Communication and Code Dependency Effects on Software Code Quality: An Empirical Analysis of Herbsleb Hypothesis

arXiv (Cornell University)(2022)

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Prior literature has suggested that in many projects 80\% or more of the contributions are made by a small called group of around 20% of the development team. Most prior studies deprecate a reliance on such a small inner group of "heroes", arguing that it causes bottlenecks in development and communication. Despite this, such projects are very common in open source projects. So what exactly is the impact of "heroes" in code quality? Herbsleb argues that if code is strongly connected yet their developers are not, then that code will be buggy. To test the Hersleb hypothesis, we develop and apply two metrics of (a) "social-ness'"and (b) "hero-ness" that measure (a) how much one developer comments on the issues of another; and (b) how much one developer changes another developer's code (and "heroes" are those that change the most code, all around the system). In a result endorsing the Hersleb hypothesis, in over 1000 open source projects, we find that "social-ness" is a statistically stronger indicate for code quality (number of bugs) than "hero-ness". Hence we say that debates over the merits of "hero-ness" is subtly misguided. Our results suggest that the real benefits of these so-called "heroes" is not so much the code they generate but the pattern of communication required when the interaction between a large community of programmers passes through a small group of centralized developers. To say that another way, to build better code, build better communication flows between core developers and the rest. In order to allow other researchers to confirm/improve/refute our results, all our scripts and data are available, on-line at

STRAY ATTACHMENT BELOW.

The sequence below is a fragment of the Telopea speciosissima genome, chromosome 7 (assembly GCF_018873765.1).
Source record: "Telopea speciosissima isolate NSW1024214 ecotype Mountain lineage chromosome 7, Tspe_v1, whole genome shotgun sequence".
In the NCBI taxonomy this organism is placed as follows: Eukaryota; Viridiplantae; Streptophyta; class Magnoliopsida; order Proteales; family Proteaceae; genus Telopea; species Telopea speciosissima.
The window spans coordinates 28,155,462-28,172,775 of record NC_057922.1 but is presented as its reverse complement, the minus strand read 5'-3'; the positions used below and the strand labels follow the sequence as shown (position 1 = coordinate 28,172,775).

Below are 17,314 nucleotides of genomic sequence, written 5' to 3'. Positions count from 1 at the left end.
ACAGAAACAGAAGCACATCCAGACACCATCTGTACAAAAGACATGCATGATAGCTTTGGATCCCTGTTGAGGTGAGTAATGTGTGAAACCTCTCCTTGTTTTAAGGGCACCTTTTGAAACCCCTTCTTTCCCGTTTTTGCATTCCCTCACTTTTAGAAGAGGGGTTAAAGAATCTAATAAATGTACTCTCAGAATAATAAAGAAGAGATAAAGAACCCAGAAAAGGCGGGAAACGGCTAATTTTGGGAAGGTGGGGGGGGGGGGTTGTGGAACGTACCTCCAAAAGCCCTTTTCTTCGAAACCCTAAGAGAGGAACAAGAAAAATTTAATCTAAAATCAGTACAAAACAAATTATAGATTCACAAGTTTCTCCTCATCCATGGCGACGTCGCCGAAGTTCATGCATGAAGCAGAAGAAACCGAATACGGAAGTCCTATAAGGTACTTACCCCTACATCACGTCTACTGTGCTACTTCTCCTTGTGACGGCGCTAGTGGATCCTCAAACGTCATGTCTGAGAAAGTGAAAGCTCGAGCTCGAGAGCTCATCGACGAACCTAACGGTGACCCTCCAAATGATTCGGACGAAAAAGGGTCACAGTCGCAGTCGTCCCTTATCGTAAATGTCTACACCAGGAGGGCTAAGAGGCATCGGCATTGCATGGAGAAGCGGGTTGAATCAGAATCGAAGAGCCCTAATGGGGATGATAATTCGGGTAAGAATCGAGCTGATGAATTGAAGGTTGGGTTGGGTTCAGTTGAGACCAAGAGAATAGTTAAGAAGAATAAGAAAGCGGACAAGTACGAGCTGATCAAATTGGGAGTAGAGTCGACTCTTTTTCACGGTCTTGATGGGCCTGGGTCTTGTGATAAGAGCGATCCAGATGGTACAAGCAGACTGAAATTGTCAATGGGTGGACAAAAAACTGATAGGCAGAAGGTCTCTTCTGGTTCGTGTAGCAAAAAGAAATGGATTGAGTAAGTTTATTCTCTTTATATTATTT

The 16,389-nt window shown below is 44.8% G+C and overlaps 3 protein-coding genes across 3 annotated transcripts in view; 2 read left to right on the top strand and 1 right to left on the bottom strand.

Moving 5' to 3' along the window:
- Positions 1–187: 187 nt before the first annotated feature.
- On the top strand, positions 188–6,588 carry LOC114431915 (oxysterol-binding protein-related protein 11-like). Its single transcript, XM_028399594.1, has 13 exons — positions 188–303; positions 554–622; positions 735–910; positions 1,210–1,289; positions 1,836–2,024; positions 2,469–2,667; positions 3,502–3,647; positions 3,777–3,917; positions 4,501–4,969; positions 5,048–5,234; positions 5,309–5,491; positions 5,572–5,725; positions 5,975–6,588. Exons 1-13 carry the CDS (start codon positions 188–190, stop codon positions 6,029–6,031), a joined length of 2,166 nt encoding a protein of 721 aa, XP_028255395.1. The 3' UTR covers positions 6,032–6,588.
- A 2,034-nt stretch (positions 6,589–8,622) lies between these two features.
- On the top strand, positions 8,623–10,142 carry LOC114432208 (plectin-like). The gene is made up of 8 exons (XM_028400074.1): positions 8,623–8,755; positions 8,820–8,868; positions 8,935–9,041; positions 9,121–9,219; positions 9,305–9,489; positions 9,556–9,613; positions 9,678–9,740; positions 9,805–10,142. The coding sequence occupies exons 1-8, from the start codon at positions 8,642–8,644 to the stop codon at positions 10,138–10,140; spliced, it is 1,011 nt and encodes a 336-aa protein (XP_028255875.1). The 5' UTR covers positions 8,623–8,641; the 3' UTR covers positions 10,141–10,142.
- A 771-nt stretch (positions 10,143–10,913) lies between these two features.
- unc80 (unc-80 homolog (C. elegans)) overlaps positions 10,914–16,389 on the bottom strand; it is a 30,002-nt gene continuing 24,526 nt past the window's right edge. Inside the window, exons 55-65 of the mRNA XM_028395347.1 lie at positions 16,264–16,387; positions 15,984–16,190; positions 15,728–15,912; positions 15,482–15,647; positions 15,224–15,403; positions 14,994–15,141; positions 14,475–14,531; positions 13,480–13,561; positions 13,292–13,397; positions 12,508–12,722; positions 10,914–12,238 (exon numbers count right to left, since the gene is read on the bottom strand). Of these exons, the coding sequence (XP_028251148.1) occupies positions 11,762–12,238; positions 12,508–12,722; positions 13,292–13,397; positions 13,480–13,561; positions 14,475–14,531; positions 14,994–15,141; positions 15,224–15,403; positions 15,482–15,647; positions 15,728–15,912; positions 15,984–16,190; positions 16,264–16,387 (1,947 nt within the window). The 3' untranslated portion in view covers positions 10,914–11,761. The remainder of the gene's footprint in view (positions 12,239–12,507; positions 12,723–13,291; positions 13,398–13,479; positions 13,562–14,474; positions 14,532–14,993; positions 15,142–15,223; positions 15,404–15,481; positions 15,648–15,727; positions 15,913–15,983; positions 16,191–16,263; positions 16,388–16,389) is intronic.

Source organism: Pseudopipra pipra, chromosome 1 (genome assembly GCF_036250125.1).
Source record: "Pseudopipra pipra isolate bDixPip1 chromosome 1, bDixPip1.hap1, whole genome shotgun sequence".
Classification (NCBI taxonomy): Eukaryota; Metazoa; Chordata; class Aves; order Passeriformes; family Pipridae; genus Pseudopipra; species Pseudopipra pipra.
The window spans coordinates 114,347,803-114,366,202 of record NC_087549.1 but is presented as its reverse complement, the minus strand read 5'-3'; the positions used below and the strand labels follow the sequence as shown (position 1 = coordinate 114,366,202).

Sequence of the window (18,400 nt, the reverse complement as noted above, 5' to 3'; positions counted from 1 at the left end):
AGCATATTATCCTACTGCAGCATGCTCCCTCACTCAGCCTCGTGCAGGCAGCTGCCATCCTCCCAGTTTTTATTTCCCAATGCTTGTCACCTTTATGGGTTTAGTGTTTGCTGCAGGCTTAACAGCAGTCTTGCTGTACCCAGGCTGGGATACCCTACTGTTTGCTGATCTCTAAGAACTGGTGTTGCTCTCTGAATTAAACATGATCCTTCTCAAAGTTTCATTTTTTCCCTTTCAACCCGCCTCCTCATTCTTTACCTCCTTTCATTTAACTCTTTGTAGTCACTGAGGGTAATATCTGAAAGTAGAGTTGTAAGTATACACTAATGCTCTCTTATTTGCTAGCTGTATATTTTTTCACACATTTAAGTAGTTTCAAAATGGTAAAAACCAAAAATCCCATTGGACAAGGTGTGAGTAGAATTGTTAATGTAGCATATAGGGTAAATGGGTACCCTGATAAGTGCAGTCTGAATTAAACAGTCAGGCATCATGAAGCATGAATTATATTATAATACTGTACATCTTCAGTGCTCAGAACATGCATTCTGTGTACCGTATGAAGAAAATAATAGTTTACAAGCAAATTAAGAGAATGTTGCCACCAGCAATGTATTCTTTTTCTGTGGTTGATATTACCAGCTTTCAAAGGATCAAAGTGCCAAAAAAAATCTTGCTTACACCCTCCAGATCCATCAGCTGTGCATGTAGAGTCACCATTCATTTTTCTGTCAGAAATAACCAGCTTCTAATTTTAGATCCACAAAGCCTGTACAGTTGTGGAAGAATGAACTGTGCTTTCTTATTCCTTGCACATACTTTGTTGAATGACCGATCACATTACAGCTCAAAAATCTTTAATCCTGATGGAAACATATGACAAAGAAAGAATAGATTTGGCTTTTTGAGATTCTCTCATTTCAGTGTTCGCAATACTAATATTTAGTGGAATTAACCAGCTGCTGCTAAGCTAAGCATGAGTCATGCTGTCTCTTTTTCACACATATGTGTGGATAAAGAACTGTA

software code quality,code dependency effects,communication
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